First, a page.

21 Mar The Power of Writing
Most of us go through life viewing writing to be neutral. We acknowledge it, see it, but don’t appreciate it. Most of us don’t think about it, don’t care about it and simply, don’t do it. We ignore it and often take it a step further by cheating a written piece. You may ask, “How so?” Well, each day many of us are often too turned off by the concept of writing to the point where we ask Siri to write for us. We even voice command a text message, instead of writing it ourselves.
But why? Writing is something so beautiful. It is a creation that has never been produced in the world before. Whenever you write something, anything, no matter relevant or lack thereof, the world has never experienced that exact piece of writing before. You are producing a first-time piece of literature. Writing is so powerful that it can create happiness, sadness, anger, frustration, laughter, guilt and inspiration all at once. But what’s even more peculiar is that these emotions are generated just by your eyes looking at some black scribbles on a piece of paper. That’s all it is.
Truly understanding that the power of writing can change one’s perspective is the first step to appreciating it. People look at writing and incorporate it into their daily life regularly. When a fan reads his sports team’s post-game article, the movie buff ponders the latest review, the students seeks out the history textbook, or the book worm picks up their next novel, these all involve making a choice to read a written piece. But what goes overlooked is the effect that writing has on the individual. The thoughts, feelings and desires generated from the writing are special, yet underappreciated.
I want to make sure that my readers are not just reading to read. I want my readers to read writing that will impact their perspective on a topic, feeling in the moment, and outlook on their future. Based on that mission, I promise you not just to write for the hell of it, but that I will write monumental pieces that will be transformational for you. I want to be real with you, so you learn how to be real with yourself. I want you to learn to accept writing for what it is, a creation, not something that gets crumpled and thrown into the nearest garbage can.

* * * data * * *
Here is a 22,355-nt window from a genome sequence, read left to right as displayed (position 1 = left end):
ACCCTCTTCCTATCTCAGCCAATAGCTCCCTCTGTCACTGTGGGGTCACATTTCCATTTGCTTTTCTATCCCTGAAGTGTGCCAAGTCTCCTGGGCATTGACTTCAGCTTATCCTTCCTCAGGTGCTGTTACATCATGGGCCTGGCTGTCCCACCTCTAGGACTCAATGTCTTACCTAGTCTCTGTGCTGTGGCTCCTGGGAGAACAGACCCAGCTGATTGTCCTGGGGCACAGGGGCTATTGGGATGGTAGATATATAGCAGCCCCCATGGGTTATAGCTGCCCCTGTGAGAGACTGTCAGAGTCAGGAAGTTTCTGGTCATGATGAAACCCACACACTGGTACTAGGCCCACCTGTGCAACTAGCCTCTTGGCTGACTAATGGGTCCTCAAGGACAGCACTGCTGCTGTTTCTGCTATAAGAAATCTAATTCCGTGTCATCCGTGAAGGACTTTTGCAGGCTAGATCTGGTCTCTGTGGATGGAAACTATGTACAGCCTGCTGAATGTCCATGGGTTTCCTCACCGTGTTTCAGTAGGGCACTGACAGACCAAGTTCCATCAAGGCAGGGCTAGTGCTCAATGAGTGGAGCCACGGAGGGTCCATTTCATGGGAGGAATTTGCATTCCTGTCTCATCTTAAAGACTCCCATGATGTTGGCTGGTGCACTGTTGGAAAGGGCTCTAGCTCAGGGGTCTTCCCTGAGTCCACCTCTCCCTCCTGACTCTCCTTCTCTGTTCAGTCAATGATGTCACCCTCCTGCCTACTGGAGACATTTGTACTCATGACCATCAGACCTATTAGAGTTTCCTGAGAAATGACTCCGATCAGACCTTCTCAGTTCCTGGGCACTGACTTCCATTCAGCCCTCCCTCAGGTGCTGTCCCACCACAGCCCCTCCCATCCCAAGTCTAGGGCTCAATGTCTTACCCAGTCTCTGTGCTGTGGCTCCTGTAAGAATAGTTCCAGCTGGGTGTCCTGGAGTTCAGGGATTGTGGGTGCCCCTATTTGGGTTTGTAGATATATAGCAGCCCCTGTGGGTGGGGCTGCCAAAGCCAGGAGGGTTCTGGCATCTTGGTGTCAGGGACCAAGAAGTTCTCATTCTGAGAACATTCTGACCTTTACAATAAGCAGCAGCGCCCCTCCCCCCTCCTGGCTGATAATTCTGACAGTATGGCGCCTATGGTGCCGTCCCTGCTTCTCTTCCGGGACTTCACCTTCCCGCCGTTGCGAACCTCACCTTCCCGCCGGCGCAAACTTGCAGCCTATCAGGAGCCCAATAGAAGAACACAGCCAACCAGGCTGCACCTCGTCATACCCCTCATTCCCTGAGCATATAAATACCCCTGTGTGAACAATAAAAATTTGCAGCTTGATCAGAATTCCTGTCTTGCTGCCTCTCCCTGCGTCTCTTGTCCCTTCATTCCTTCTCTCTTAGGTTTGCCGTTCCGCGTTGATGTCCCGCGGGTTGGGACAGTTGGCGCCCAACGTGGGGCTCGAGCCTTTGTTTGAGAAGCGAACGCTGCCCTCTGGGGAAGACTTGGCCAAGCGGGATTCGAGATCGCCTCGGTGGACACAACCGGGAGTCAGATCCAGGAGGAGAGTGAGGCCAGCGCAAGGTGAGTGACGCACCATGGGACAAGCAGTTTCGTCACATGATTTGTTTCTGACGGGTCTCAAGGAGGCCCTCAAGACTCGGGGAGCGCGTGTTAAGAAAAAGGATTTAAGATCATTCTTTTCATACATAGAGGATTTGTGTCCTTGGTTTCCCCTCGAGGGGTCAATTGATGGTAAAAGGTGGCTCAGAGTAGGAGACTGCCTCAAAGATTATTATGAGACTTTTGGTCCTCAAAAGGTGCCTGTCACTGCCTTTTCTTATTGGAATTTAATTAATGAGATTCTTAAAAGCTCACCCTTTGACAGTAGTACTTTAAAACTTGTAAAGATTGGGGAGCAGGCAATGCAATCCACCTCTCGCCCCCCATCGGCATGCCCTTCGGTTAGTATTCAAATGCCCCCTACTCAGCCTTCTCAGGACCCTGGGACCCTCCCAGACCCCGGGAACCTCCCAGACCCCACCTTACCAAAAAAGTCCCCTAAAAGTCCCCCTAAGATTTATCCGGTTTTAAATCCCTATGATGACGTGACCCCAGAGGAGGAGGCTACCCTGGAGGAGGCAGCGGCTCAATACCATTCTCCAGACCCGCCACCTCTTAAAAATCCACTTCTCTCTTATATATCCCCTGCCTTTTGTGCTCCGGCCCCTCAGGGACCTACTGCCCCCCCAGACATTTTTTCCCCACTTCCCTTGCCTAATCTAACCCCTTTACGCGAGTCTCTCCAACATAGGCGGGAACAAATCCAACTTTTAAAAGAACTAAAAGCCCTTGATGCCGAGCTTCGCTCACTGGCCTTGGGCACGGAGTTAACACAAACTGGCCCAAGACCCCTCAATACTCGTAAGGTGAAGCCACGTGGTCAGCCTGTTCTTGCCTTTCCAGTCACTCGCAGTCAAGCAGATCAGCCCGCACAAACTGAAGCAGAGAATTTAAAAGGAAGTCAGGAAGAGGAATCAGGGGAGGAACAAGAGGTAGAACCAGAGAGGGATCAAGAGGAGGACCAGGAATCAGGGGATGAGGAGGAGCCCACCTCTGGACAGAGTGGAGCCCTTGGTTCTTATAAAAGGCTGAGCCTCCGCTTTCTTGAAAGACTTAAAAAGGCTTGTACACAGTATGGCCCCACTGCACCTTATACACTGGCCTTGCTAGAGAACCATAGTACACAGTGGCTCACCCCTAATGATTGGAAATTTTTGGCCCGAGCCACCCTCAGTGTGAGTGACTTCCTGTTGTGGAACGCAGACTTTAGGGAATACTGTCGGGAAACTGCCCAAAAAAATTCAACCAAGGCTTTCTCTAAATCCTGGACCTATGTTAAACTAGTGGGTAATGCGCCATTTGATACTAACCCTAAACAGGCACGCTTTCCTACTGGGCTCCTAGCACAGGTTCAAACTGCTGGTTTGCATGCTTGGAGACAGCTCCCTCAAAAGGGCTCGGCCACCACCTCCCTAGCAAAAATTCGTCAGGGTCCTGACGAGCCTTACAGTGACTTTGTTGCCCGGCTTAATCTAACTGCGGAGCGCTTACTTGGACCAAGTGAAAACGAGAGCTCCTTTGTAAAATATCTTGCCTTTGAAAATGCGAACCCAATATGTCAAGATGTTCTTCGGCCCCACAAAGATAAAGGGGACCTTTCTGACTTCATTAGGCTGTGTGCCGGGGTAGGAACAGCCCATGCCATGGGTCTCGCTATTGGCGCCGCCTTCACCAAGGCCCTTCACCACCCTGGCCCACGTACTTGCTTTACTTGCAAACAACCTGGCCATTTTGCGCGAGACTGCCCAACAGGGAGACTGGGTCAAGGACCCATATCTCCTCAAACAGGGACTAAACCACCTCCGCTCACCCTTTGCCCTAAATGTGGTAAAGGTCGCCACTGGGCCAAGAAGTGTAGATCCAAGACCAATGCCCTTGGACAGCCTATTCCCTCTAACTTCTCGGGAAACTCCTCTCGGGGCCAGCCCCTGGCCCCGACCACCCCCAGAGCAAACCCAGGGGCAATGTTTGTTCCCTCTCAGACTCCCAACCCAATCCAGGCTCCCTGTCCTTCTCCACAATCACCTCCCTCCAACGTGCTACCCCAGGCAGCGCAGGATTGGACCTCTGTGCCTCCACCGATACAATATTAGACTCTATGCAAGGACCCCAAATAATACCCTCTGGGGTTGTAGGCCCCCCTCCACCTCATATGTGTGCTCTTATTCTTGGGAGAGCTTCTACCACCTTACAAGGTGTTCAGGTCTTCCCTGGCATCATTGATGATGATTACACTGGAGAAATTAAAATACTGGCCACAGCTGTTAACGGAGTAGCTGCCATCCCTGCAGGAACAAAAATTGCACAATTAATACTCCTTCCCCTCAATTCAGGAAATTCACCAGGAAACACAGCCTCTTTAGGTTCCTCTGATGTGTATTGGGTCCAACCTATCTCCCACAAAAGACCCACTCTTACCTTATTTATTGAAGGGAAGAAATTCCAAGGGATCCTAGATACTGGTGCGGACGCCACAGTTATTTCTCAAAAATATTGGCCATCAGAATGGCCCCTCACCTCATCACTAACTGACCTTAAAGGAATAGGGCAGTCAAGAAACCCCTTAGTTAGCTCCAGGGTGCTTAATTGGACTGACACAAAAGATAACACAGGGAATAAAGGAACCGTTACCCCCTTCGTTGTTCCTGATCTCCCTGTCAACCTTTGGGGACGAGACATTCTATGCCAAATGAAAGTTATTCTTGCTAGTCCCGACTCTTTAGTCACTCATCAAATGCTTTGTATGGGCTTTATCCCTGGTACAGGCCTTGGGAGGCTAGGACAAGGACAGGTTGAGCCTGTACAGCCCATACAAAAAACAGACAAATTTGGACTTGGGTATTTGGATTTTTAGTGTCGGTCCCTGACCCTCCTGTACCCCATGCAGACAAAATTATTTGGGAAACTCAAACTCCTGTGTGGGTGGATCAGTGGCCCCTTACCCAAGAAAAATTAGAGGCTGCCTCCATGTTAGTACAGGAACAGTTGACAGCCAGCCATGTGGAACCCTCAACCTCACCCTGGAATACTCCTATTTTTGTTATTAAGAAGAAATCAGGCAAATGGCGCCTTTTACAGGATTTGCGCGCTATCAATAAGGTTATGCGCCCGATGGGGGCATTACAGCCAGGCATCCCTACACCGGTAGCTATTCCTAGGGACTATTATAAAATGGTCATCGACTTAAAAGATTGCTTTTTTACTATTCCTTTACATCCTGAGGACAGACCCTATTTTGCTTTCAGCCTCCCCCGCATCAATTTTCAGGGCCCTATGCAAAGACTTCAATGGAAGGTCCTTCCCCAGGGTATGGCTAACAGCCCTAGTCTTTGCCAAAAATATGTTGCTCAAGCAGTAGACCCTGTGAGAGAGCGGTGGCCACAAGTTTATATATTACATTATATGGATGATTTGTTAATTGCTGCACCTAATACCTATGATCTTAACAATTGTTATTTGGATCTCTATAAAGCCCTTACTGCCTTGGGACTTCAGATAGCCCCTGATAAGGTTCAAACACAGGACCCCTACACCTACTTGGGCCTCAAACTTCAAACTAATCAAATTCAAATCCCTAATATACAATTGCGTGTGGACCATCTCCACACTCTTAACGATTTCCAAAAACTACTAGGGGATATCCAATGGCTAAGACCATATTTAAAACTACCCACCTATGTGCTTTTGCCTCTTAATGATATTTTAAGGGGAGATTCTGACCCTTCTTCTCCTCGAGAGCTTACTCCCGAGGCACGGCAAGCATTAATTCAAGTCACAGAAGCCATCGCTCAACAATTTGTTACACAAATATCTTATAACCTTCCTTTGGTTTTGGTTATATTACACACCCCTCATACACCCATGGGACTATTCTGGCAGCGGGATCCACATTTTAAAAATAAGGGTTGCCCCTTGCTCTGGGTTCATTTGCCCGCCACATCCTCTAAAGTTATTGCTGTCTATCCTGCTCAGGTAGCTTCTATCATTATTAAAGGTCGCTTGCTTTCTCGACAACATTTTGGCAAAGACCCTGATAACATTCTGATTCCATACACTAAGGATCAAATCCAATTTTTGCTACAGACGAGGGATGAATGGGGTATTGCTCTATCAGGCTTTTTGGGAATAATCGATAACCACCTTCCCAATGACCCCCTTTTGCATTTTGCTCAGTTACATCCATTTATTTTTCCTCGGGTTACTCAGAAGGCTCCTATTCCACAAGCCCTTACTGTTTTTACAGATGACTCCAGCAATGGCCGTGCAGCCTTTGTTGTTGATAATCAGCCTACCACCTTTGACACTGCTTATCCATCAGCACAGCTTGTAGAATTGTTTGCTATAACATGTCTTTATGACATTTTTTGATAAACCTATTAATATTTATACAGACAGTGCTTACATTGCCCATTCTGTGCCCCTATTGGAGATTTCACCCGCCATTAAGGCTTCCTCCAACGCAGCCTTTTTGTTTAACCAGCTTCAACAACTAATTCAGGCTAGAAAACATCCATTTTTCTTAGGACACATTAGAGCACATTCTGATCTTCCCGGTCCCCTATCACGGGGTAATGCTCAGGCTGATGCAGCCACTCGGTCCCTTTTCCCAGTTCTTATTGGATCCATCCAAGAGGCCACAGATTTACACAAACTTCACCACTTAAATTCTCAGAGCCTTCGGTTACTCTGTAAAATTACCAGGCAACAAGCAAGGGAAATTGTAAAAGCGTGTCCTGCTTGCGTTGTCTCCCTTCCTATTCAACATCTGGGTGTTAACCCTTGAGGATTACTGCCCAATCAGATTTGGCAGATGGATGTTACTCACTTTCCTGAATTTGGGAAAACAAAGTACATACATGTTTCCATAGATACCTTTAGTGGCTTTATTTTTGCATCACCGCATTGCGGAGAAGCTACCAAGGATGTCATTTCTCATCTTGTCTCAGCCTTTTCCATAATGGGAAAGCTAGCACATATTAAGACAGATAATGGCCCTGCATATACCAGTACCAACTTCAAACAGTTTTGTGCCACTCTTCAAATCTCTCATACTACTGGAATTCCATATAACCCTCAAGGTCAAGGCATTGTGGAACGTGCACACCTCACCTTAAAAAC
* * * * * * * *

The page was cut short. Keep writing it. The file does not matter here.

What I have found over the years is that people like to hear and see things through storytelling. We aspire to obtain knowledge not from a teacher, but from a teacher who lived out what they are teaching. For example, listening to an athlete give motivational advice who has lost loved ones, faced injuries and overcame intense career obstacles is more compelling than an athlete providing success tips if he doesn’t back it with a story.
This point triggers how writing has changed my life. I want to break down my personal journey to you so you can depict how I went from not even acknowledging writing to using it as a focal point in my life.
It was the middle of June 2014. I was sitting alone in my room on a warm night in Southern California. My mind began racing because I had just finished my second successful year of college, yet I felt a sense of emptiness. I had a great network of friends, did well in school, and had a great lifestyle while in college. But for some reason, I felt there was a gap missing. It took many nights of deep thinking and reflection to realize that though I loved my current life, I wasn’t regularly doing what I wanted to do. I identified that one of my mission’s is to help people. Since college was busy and chaotic, I never focused on helping people, nor did I ever do it. But once I figured out that was a missing piece, I began determining how I would carry it out.
On this night, in the middle of June, I finally pinpointed how I could help people. It was a way that I never thought of. However, in this moment, I knew how apparent this thought was and how real it was going to be. I was going to help people through writing. Not just that, but more specifically, I was going to help people by writing a book based on truthful storytelling.